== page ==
raw water

Water in its natural state, prior to any treatment. Usually the water entering the first treatment process of a water treatment plant.


The cloudy appearance of water caused by the presence of suspended and colloidal matter. In the waterworks field, a turbidity measurement is used to indicate the clarity of water. Technically, turbidity is an optical property of the water based on the amount of light reflected by suspended particles.


A membrane filter process used for the removal of some organic compounds in an aqueous (watery) solution.  Removes particles with pore sizes which range from 10-2 to 10-6 millimeters.


ultraviolet (UV)

In water treatment, a specific wavelength of light produced by a device used for disinfection.


A very simple life form that only multiplies inside the living cells of a host; average diameter of 1/10,000 mm.

Overview of Centralized Water Treatment Systems for a Surface Source

In urban areas, centralized water treatment systems have been the common practice to treat and deliver safe water that meets the drinking water qualities required by Health Canada under the Guidelines for Canadian Drinking Water Quality. Usually, the applied treatment process for a centralized system for a surface source is a combination of some or all of the following:

  • Coagulation is a first pre-treatment step, in which chemicals are added (e.g., aluminum sulfate) to the water to promote particles clumping together.
  • Flocculation involves gently mixing the water to encourage the clumps created by coagulation to form larger clumps called “flocs”.
  • Sedimentation (or Clarification): Once the mixture of water and flocs enter into a settling tank (clarifier), the flocs settle to the bottom of the tank as sedimentation.
  • Filtration: Water passes through a substance, such as sand or a membrane, that helps remove unsettled flocs, particles, contaminants and pathogens.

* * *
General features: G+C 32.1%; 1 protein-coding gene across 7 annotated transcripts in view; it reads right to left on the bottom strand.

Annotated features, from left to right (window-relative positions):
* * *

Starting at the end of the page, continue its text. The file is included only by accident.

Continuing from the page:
• Disinfection: Water is disinfected to kill any pathogens that may be present in the water supply and to prevent them from re-growing in the distribution system. Without disinfection, the risks from waterborne disease increases.
Package Plants

To reduce the initial infrastructure investment for treatment facilities, in many cases a centralized treatment system can be constructed as a package plant, where treatment units are preassembled in a factory, skid mounted, and transported to the site. The package plant normally uses the following three stages to achieve water potability:

  • Filtration: slow sand flirtation, membrane filtration (e.g., micro-filtration/ ultrafiltration/ nanofiltration/ reverse osmosis), approved bag filters, and/or approved cartridge filters (1-micron nominal and absolute)
  • Water Softening and Adsorption: softening (cation exchange process), iron and manganese removal (greensand), arsenic removal (adsorption onto a granular ferric oxide bed/ activated alumina), and/or TOC reduction
  • Disinfection: Ultraviolet irradiation, chlorination, and/or ozone. A 5-micron filter is required upstream from the ultraviolet irradiation.
Figure 1: A Centralized Water Treatment System​​​​​
Figure 1: A Centralized Water Treatment System​​​​​